Tagged: agile

What’s Wrong With Agile Methods

Current agile methods could benefit from using a more quantified approach across the entire implementation process :t development, production and delivery. The main benefits of adopting such an approach include improved communication of the requirements and better support for tracking progress and getting feedback. This article first discusses the benefits...

Transforming to Agile PMO

This video shares some key ‘waste’ areas within organizations and some ideas for how the PMO can focus their efforts on addressing these areas with special attention on limiting the number of projects in execution at one time.

Agile Planning Benefits

One of the most common myths is to believe that being “Agile” means avoiding planning. This myth couldn’t be further from the truth and people use it as a way to avoid agile practices. Agile planning does not mean “no planning” but rather a flexible plan that changes with the...

Sustainable, Successful and Repeatable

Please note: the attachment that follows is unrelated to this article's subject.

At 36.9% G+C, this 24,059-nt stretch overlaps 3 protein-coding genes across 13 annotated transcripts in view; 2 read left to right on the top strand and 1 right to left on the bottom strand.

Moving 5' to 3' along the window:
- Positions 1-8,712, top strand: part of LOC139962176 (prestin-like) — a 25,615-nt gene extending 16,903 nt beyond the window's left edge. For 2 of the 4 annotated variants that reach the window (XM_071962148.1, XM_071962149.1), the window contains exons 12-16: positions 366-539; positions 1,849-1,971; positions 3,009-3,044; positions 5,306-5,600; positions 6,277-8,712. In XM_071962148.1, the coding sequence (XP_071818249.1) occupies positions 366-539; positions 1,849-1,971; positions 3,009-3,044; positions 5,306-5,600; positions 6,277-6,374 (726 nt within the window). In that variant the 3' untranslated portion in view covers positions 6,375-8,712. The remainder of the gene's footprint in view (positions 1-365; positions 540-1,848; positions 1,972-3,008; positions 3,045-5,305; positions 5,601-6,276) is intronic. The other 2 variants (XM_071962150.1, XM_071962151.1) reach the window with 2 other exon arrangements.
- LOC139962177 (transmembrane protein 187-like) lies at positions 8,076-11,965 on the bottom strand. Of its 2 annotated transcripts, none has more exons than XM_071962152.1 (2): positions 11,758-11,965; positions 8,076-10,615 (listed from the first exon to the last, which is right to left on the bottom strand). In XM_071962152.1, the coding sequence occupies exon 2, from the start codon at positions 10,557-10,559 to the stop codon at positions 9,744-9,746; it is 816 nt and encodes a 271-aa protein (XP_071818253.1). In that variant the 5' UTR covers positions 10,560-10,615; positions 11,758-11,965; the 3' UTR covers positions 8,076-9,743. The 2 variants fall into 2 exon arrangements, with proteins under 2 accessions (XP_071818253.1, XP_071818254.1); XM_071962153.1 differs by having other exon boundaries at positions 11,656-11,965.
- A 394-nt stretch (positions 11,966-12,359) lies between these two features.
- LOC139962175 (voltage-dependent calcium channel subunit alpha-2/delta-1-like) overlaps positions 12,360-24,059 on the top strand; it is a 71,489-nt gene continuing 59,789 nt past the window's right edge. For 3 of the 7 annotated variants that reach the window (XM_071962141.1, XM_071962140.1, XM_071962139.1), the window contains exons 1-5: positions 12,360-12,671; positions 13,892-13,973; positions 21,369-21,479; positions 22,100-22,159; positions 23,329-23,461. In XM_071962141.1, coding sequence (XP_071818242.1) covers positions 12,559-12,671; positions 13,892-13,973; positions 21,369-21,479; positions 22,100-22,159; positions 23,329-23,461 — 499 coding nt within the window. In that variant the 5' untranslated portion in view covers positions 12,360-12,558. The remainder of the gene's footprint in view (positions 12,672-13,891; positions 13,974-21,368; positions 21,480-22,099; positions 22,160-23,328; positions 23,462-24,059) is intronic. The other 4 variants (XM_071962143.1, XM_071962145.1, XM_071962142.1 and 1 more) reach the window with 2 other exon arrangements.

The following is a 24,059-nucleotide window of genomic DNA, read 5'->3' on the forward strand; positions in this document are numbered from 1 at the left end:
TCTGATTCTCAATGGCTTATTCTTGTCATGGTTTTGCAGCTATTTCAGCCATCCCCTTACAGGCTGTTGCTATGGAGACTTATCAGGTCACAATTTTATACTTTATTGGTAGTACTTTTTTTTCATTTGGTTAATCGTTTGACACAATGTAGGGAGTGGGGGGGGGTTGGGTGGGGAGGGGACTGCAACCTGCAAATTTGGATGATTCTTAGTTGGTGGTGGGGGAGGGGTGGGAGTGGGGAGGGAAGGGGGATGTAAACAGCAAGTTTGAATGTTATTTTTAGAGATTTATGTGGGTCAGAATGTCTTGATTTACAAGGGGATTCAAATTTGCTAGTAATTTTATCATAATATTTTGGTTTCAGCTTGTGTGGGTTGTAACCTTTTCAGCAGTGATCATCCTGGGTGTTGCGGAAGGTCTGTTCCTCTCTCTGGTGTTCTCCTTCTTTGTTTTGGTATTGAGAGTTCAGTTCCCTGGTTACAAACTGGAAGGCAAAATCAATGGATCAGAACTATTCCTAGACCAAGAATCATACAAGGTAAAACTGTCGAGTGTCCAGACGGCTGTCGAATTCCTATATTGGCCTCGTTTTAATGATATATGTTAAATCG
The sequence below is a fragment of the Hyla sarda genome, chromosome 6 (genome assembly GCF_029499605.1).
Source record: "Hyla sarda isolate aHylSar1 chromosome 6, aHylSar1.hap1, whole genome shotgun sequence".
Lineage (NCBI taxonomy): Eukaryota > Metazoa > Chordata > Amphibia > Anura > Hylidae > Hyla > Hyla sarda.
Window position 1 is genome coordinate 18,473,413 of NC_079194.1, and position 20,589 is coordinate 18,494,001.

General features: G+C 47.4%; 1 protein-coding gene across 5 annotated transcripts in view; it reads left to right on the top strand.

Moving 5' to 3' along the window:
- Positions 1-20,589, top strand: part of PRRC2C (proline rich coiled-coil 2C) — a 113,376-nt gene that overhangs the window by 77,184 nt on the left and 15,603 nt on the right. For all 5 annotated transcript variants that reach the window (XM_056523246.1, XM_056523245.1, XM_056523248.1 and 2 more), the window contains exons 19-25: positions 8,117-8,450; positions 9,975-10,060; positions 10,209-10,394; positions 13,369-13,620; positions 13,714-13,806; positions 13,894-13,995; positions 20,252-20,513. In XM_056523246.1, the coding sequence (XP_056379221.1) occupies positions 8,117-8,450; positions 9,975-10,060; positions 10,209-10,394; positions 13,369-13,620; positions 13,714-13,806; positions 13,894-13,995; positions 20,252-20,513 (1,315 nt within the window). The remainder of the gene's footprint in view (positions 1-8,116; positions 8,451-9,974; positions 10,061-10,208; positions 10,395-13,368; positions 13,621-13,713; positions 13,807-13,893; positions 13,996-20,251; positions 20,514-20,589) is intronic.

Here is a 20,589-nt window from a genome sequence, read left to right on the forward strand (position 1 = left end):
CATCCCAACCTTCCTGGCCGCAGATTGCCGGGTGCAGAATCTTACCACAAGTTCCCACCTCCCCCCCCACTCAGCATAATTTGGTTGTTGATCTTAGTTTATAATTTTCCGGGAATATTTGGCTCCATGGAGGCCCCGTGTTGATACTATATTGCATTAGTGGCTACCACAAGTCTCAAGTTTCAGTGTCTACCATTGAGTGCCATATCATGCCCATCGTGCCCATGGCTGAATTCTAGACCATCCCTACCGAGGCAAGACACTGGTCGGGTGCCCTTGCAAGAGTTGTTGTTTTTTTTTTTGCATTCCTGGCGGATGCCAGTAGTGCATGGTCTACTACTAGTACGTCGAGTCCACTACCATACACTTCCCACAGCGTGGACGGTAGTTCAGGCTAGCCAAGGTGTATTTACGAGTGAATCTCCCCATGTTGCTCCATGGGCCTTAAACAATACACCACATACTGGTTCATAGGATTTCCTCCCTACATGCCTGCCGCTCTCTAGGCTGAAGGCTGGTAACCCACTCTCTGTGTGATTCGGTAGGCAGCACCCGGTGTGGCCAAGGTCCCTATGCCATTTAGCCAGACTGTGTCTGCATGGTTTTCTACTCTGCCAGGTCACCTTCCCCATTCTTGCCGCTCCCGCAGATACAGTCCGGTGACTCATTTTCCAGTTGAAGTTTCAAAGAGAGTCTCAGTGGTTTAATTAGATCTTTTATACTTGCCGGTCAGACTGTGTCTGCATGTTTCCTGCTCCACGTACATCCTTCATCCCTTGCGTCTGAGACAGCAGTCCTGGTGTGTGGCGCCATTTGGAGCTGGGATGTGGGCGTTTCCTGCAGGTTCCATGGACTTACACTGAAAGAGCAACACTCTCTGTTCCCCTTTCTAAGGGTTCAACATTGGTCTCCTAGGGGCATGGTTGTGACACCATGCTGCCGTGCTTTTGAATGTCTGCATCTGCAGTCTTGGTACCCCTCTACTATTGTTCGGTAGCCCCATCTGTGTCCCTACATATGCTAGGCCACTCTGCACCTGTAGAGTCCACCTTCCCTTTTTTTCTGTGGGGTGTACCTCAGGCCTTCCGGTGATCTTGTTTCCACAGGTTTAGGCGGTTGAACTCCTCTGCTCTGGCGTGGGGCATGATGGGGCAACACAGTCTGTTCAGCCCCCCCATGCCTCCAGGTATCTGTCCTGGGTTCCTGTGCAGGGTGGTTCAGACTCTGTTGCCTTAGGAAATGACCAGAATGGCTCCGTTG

This presentation shows how to use Strategy and Tactic (S&T) trees as the basis for our implementations. It focuses on a few case studies allowing participants to use basic S&T tree in their own environment to either catalyze or re-energize their agile implementation.

Appraisals and Agile Don’t Play Nicely

In this blog post, Gary Reynolds explains why the traditional appraisal systems (performance reviews, 360 feedback, evaluations) are in conflict with Agile values because they focus on the individual and not on the teamwork. The challenge is that individuals within an organization expect and deserve feedback on their performance, thus...

We Deliver Business Value

Agile teams are expected to deliver business value on a regular basis. This focused and fast–paced session provides you with all the techniques you need to do so. We’ll discuss iteration planning, “done done,” velocity, slack, minimum marketable features, working on one thing at a time, risk–adjusted burn–up charts, and...

Social Contracts

This video presents the social contract. It contains a set of rules a team agrees to, that are above and beyond what their basic project roles and responsibilities mandate. It consolidates everyone’s understanding of how the team will behave and interact. The contract can differ from project to project.